China’s NIO is arguably the furthest along of all the flashy electric car startups that have formed over the last few years. Now it wants to go public in the United States on the New York Stock Exchange, according to a filing with the SEC this past week. But a close inspection of that document shows the company faces potential roadblocks in both demand for and production of its first car, and it also exposes that the company discovered a crucial financial problem in the months leading up to the IPO.

NIO has come a long way for having such a short history. Founded in 2014, it quickly (in automotive industry timescale) designed and produced a small batch of an all-electric supercar called the EP9, which has already broken a few EV and non-EV production car records. The EP9 also autonomously lapped the track at Circuit of the Americas in Texas in late 2016, which helped establish the company’s ambitions to develop self-driving technology.

The company’s first production car, a seven-passenger SUV called the ES8, debuted in December 2017 and went into production in China earlier this spring. It costs about half the price that a Tesla Model X commands in the country, and NIO started shipping them to customers there in June. A smaller five-passenger SUV called the ES6 is already in development, with deliveries starting in 2019. In the push to get these cars out the door, NIO’s global ranks have swelled to over 6,000 employees.

reportedly interested in buying some of the public shares. It will need that backing, as the company also has big ideas about changing the car owning experience, from “NIO houses” (which mix service centers with cafe vibes), to battery-swapping technology, to a cute AI-powered assistant on the dashboard.

“Tesla is a company founded in the era of the internet, while NIO was born in the era of mobile internet,” founder Bin Li said in December. “The new era, in which smartphones and apps play a much bigger role in people’s daily lives, gives companies like us a great opportunity to revolutionize the automobile industry.”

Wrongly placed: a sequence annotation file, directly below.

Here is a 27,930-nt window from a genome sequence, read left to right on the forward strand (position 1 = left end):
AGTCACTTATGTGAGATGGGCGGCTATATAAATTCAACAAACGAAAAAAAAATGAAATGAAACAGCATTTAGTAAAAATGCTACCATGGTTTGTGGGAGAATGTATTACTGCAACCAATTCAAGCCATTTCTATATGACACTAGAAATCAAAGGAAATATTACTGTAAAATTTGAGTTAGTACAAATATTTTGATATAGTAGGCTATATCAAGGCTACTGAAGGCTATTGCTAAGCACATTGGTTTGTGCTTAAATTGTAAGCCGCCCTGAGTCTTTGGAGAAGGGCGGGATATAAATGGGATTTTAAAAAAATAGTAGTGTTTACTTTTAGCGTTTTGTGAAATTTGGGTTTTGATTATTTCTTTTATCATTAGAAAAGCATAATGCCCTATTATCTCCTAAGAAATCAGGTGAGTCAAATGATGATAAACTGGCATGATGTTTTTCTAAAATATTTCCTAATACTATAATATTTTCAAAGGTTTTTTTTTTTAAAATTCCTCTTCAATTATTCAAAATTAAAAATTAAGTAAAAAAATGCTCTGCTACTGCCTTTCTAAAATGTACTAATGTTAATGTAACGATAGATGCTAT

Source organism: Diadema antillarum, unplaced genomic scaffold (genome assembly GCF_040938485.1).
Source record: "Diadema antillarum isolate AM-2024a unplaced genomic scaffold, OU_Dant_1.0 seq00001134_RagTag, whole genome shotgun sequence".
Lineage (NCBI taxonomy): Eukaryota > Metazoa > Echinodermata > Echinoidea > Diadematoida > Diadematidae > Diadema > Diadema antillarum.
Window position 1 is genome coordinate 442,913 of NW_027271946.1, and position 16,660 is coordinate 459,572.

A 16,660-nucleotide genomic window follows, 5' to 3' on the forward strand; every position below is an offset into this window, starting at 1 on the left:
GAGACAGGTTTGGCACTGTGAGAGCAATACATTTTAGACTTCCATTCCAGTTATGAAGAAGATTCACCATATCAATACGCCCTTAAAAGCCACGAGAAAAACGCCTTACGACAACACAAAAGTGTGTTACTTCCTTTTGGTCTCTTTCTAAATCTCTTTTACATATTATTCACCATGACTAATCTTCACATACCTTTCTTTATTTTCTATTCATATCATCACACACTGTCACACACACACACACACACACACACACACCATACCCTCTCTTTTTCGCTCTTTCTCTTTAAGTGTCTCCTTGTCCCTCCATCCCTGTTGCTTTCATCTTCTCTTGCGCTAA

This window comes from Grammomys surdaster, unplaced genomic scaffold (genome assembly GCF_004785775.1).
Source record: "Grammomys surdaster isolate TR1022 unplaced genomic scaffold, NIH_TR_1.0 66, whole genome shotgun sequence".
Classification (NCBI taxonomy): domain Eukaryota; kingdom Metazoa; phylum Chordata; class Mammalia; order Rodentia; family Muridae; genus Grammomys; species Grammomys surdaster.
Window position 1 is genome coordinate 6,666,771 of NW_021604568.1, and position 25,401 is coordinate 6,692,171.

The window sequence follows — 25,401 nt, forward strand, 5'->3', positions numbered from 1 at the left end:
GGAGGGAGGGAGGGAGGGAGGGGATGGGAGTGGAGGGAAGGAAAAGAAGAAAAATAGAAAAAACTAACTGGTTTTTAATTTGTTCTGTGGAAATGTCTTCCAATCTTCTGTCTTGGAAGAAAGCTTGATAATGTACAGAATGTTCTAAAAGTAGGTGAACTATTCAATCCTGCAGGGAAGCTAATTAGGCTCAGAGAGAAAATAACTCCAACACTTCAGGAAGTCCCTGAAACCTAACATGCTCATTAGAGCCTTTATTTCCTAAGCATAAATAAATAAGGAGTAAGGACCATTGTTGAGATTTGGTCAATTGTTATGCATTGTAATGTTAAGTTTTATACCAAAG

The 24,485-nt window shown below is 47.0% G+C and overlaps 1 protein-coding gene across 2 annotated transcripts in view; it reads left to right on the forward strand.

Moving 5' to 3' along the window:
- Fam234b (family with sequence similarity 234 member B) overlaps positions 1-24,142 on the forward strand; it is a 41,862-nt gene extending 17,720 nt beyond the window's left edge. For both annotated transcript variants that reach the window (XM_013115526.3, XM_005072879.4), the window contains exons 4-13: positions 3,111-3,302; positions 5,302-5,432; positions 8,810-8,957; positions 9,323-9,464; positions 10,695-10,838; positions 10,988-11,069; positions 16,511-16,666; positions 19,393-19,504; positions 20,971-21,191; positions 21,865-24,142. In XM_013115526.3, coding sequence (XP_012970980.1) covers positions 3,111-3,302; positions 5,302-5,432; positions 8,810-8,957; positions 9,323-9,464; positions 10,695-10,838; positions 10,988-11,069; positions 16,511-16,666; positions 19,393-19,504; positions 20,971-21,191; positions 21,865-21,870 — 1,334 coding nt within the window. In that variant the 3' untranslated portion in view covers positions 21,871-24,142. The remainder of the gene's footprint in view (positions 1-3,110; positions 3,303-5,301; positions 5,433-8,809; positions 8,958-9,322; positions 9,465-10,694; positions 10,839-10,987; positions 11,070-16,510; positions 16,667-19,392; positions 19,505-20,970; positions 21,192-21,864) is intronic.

The goals of putting a car into production and launching a public offering in the US are shared by a number of NIO’s most notable peers, but the company is about to become the first electric car startup to follow Tesla in doing both. Faraday Future, Lucid Motors, SF Motors, Byton, Rivian; all of these fellow startups are still not in production, and many of them are still clamoring for funding.

But the F-1 form that NIO filed with the SEC this week shows that it still has plenty of challenges ahead.

Production hurdles

NIO has shipped just 481 ES8s since the first one left the factory on June 28th, and so its first car has only brought $7 million in total revenue to the company to date.

A slow start might be helpful, according to Doug Betts, who leads JD Power’s global automotive division. “I think if they’re smart they’ll be very careful about trying to have a massive launch and deliver lots of vehicles because the worst thing that could happen to them is quality problems with the early deliveries,” he says. “They need those people to be really excited about what they got to start to build some momentum.”

But even if that’s true, demand for the ES8 isn’t exactly off the charts. NIO says it has only racked up about 17,000 reservations since the SUV’s debut in December, a paltry number in light of the fact that China is the biggest EV market in the world right now, with sales touching 1 million per year. Reservations for the ES8 require a refundable deposit of 5,000 yuan, or about $730, according to the F-1, and 4,989 of those customers have placed non-refundable deposits of 45,0000 yuan, or about $6,500.

If early customers are wowed by the ES8 and the SUV becomes a hit, that could actually complicate things, according to NIO’s own filing. While the company’s goal is to eventually be able to make customer’s vehicles to order within three to four weeks, NIO says in the F-1 that, if all 17,000 existing reservations were to convert to orders today, it would take the company “six to nine months” to fulfill them.

there are already close to 500 with no signs of stopping. But Zhao cautions that a multinational approach can stretch a company thin. “Yes, you are more global, you’re able to tap into all these resources, technologies, and contacts. But you also increase the coordination costs. To what extent you can get things done quickly and effectively with such a spread out network is not clear,” she says.

NIO, Zhao says, may feel pressured to stand out from from the glut of startups in China. At the same time, NIO might also want to capture what’s left of the investment momentum that has vaulted so many startups to (and beyond) the $1 billion mark in the US.

“So many companies are trying to ride the wave,” she says. “Which ones remain after the wave recedes, we don’t know.”


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